Speaking of the Recovery Act, money that went directly to the states has to be accounted for. Zandi cites the unprecedented disclosure mandates as a major reason the spending has been slower than many would have liked.
All 50 states have started the reporting process to the federal government, and many are releasing data already, even though the reports are preliminary. (They are expected to be finalized by 31st.)
There are a few things to keep in mind with this data. First off, these reports are only for money given directly to the states. They do notinclude money to cities, towns, tribes, as well as federal agencies doling out funds across the country.
The impact of tax cuts, unemployment benefits and Medicaid payments are not included either. Even with those caveats, the numbers provide substantial insight into what's going on.
In general, the lessons learned about jobs "saved or created" is that a majority of the numbers you see involve the "saved" part. The money has plugged budgets and staved off serious layoffs, especially in education.
Perhaps most important when viewing the overall employment numbers from these reports, it's easy to see that the private sector isn't hiring, which validates the comments from Zandi, Swonk and Bethune.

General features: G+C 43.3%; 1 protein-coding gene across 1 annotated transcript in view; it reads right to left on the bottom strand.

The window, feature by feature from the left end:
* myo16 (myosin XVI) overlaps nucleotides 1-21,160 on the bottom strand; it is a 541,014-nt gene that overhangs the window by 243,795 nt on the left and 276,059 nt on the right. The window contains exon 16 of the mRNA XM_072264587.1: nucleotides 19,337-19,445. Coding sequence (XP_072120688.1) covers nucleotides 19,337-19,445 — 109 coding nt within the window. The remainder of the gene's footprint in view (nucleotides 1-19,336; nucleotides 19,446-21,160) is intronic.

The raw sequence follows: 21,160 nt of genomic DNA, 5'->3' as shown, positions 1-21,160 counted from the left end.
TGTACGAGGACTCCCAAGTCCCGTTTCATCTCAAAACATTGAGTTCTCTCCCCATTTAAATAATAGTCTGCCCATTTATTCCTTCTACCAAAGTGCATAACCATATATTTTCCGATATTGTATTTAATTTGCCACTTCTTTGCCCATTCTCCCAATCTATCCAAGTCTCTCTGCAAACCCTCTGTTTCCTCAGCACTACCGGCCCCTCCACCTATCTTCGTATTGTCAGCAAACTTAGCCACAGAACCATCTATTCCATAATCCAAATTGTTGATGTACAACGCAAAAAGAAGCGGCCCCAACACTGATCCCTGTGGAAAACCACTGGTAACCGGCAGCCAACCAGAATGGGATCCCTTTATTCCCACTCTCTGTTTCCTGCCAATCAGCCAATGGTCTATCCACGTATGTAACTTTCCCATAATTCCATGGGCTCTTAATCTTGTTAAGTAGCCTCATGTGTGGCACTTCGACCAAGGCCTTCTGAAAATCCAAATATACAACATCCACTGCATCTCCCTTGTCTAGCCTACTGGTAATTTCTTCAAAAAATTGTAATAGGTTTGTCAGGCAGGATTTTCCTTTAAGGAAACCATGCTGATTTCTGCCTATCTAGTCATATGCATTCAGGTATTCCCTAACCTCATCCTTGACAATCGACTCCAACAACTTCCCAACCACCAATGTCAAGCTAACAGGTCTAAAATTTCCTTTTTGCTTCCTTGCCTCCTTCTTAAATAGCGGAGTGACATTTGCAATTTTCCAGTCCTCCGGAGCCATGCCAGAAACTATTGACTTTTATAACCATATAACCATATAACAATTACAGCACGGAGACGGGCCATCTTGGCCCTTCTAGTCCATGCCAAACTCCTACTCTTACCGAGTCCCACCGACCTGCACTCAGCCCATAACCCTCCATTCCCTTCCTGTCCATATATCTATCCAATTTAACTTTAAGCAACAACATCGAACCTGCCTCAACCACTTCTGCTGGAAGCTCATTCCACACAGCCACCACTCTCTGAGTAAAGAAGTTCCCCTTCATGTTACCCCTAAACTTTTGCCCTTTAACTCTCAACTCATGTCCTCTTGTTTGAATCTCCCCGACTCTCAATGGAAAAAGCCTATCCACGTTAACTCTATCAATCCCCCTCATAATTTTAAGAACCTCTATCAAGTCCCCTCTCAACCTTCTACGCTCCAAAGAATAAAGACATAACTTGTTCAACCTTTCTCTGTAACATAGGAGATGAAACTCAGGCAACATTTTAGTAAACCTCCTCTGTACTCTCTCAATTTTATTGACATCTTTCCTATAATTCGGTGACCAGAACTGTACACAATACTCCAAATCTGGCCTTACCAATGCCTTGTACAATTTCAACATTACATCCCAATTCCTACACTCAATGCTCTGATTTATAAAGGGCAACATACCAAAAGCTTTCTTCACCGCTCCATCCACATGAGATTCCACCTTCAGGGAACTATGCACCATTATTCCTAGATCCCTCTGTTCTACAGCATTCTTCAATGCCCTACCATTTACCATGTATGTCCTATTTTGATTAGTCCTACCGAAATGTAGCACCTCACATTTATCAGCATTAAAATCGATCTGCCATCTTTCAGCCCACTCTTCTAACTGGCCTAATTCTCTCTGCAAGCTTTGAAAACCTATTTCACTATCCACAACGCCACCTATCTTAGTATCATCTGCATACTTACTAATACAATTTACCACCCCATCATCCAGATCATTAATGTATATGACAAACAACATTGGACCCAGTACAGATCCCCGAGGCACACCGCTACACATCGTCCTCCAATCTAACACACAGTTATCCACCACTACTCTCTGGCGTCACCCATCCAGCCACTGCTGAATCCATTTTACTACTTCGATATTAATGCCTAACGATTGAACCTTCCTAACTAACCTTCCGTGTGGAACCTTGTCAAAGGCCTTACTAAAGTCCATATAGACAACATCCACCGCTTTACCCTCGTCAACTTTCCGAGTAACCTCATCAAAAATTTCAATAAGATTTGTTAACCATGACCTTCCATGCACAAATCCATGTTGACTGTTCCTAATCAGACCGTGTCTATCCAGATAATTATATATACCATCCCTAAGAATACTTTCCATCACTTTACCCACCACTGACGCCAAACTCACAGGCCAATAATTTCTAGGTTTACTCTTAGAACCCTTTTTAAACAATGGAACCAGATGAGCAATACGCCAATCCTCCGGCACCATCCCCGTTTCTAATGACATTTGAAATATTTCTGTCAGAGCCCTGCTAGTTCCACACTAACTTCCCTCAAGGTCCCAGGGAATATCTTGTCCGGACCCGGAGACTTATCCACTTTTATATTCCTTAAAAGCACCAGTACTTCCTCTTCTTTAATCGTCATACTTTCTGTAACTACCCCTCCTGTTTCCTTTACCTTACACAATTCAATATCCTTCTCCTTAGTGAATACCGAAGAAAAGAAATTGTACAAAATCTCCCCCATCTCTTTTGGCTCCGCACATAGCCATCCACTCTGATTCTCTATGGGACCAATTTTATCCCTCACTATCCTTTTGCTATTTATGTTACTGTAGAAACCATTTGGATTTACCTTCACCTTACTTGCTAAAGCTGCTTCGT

Here are some examples of what states are saying.
The number given in California by the state's Recovery Task Force: 100,000 jobs. The state has spent more than $5 billion of the $12.7 billion it was awarded in the Recovery Act. Because of its size, California shows the complexity of the process: The state submitted 747 separate preliminary reports, and there were 5,000 reports from what the state calls a "sub-recipient" category.
Michigan is less complicated but no less severe. It has the highest unemployment of any state in the country. According to the state, approximately, 19,500 jobs have been saved or created thus far — on 620-million in spending. To further the point about it being more "saved" than "created", almost 75-percent of the jobs were in education.
With only $370 million out the door, the numbers are smaller in New Mexico. Governor Bill Richardson's office estimates that 4,000 full-time jobs were created. The state says, under a more liberal metric — including part-time hires and not just total hours worked — the number is double. To give perspective on what the overall budget reprieve can look like, the federal help with Medicaid has saved 133-million in the state budget.
"State and local governments are losing payroll but would be slashing it without stimulus," says Zandi.
The hope is that when the stimulus money runs through the system, the economy can start to, once again, fund itself and fund new jobs. But the transition to the "new normal" will be painful and long, according to Swonk.
"The kind of jobs that we're generating now don't match the skills that people have," she says. "Jobs that exist today didn't exist 20 years ago. My own work doesn't have the unemployment rate dropping back below 6-percent until 2014."
CNBC's Molly Mazilu contributed to this report.Let us know your thoughts:firstname.lastname@example.org)